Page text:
Freedom of the Seas in Cozumel

(11:55 a.m. EST) -- Between trying to choose the right cabin, packing checklists and booking extras like specialty restaurants and shore excursions, planning for a cruise can tend to get a little stressful.

At a Seatrade cruise conference panel moderated by Cruise Critic's senior executive editor Colleen McDaniel and managing editor Chris Gray Faust, members of Cruise Critic's online community shared tips on how they ease the cruise planning process.

The panel consisted of Cruise Critic members Linda, who has 47 cruises under her belt; Carolyn, who's been on 31 cruises; Lee, who has sailed on 11 cruises; and John, who recently got off his fifth cruise. It was the second Seatrade panel moderated by Cruise Critic professionals; the first panel -- titled Getting Out of the Cruising Bubble and Attracting the Consumer of Tomorrow -- was moderated by Cruise Critic's chief content strategist Carolyn Spencer Brown. It focused on ways the cruise industry is working to attract non-cruisers, and the emphasis on millennials and the next generation of cruise travelers.

Here are some of the resources that Cruise Critic members use when planning their cruise:


Read up on Reviews

For members of the online community, reading Cruise Critic reviews are not only a past time, but also an integral part of cruise planning. Reviews are comprised of those submitted by members on the site's ship review pages, as well as on the forums; Cruise Critic's professional editorial staff also writes comprehensive reviews.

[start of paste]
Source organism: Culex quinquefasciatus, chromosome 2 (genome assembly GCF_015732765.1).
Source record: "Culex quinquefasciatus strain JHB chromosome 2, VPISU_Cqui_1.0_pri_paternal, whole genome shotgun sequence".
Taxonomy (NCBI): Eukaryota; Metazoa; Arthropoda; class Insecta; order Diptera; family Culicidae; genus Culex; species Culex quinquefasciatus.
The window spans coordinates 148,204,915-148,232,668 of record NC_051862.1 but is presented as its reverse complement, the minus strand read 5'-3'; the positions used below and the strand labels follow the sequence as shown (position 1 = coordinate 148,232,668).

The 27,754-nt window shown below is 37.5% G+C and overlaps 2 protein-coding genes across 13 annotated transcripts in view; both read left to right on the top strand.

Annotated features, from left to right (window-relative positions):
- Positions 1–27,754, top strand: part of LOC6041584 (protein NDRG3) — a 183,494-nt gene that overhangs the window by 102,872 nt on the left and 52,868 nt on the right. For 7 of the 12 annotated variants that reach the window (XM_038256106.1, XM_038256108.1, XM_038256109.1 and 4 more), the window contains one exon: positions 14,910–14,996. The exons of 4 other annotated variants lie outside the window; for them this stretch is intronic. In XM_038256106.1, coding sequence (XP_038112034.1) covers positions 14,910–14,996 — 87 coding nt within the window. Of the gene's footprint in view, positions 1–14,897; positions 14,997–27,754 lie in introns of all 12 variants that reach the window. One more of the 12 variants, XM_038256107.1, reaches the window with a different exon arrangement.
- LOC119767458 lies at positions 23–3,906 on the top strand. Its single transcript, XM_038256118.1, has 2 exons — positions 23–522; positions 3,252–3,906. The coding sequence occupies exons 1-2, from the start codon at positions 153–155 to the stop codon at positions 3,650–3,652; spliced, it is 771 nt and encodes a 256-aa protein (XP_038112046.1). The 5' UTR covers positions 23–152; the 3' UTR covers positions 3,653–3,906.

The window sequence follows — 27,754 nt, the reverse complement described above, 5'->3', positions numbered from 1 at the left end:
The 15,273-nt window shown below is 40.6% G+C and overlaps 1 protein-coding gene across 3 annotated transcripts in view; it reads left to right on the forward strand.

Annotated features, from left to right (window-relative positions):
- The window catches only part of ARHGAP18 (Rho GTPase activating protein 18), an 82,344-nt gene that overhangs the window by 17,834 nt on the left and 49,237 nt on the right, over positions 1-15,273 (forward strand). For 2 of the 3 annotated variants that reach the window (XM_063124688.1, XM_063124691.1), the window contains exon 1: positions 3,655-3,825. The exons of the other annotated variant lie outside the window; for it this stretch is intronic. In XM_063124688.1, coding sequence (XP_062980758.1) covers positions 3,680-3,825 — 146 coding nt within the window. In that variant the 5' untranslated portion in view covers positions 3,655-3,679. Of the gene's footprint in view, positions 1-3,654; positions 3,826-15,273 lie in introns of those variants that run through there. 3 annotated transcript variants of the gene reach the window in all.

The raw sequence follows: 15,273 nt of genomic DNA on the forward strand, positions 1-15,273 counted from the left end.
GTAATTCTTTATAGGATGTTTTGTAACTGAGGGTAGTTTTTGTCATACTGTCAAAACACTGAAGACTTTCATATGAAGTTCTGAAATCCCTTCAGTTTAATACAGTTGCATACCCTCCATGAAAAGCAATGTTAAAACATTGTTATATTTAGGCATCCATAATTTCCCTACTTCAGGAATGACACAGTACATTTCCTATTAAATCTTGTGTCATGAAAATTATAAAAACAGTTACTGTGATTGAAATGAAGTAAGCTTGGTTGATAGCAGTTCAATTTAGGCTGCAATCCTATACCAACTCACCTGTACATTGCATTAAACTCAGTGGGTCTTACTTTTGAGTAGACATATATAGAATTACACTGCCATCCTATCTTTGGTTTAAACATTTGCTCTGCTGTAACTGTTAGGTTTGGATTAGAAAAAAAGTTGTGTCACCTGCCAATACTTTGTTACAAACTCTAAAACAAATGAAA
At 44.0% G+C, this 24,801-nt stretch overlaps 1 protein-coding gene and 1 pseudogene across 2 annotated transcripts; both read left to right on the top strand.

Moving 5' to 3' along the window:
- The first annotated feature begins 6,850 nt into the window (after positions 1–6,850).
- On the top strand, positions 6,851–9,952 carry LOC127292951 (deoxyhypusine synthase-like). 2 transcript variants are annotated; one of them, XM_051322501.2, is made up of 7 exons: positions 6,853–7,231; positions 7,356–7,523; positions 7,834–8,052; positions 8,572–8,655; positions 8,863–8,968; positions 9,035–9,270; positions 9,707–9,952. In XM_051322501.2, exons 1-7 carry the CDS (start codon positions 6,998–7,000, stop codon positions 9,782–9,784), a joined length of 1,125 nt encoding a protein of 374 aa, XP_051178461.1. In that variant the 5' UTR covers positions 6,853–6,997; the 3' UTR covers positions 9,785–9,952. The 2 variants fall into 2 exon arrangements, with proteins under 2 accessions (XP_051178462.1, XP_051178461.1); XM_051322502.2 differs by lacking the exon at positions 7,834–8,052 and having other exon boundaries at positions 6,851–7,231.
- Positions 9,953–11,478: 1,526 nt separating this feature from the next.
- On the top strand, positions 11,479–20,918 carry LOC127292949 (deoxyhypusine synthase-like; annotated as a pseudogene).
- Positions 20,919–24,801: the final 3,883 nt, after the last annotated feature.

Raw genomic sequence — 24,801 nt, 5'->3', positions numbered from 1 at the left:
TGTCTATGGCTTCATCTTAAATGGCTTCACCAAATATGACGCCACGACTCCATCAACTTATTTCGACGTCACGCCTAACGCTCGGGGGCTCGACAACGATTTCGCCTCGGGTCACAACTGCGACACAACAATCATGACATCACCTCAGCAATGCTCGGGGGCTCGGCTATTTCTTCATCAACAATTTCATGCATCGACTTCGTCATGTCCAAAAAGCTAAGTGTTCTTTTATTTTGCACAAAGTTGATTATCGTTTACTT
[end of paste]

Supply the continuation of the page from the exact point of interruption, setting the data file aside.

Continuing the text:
Reviews are particularly helpful to first-time cruisers; it's the top source of cruise-planning content for 31 percent of new cruisers, as opposed to 17 percent of experienced cruisers who consider reviews their top source.

Members also are encouraged to sign up for a specific cruise's roll call, where they can meet and make plans with other cruisers on their sailing, ahead of time.

"Cruise Critic's review platform allows you to [review everything]," said Linda. "They'll ask you about your cruise, they'll ask you about you cabin; then it has a dropdown and you pick the port you're reviewing."


Work with a Travel Agent

Another theme that came up among our panelists was working with a travel agent, versus planning everything on their own.

John said he was compelled to work with a travel agent, after experiencing frustration with the cruise line's customer service department. He noted how much time it saved him, and how much stress it alleviated from the planning process, since his travel agent took on all the work but he was still able to stay involved -- simply communicating via text any time he had a question.

Meanwhile, Linda said she still preferred to do her own legwork and choose a cruise line, before looking to a cruise line consultant or travel agent to finish the process. She added in her experience, she hasn't seen much of a price difference between booking with a travel agent and booking through the cruise line, and that it just comes down to what you want (a more hands-on approach, the different perks -- such as onboard credit incentives -- that come with either option, etc.).


Surf YouTube for Cruise Videos

Carolyn and Lee highlighted another resource they use when planning a cruise: videos. They'll often surf YouTube for videos of specific ship spaces and cabin tours, the latter of which helps cruisers get a visual of the cabin amenities and space -- something that's often hard to get a sense of just from looking at a ship's deck plans.

Cruise Critic has a YouTube channel dedicated to giving cruisers an inside look at different ships (including exclusive sneak peeks of brand-new ships), tours of some of the best cabins/suites at sea and other popular onboard features.


Here are some of the other quick-fire questions asked at Cruise Critic's "Customer Centricity - What Cruisers Want Now" panel:

--By Gina Kramer, Editor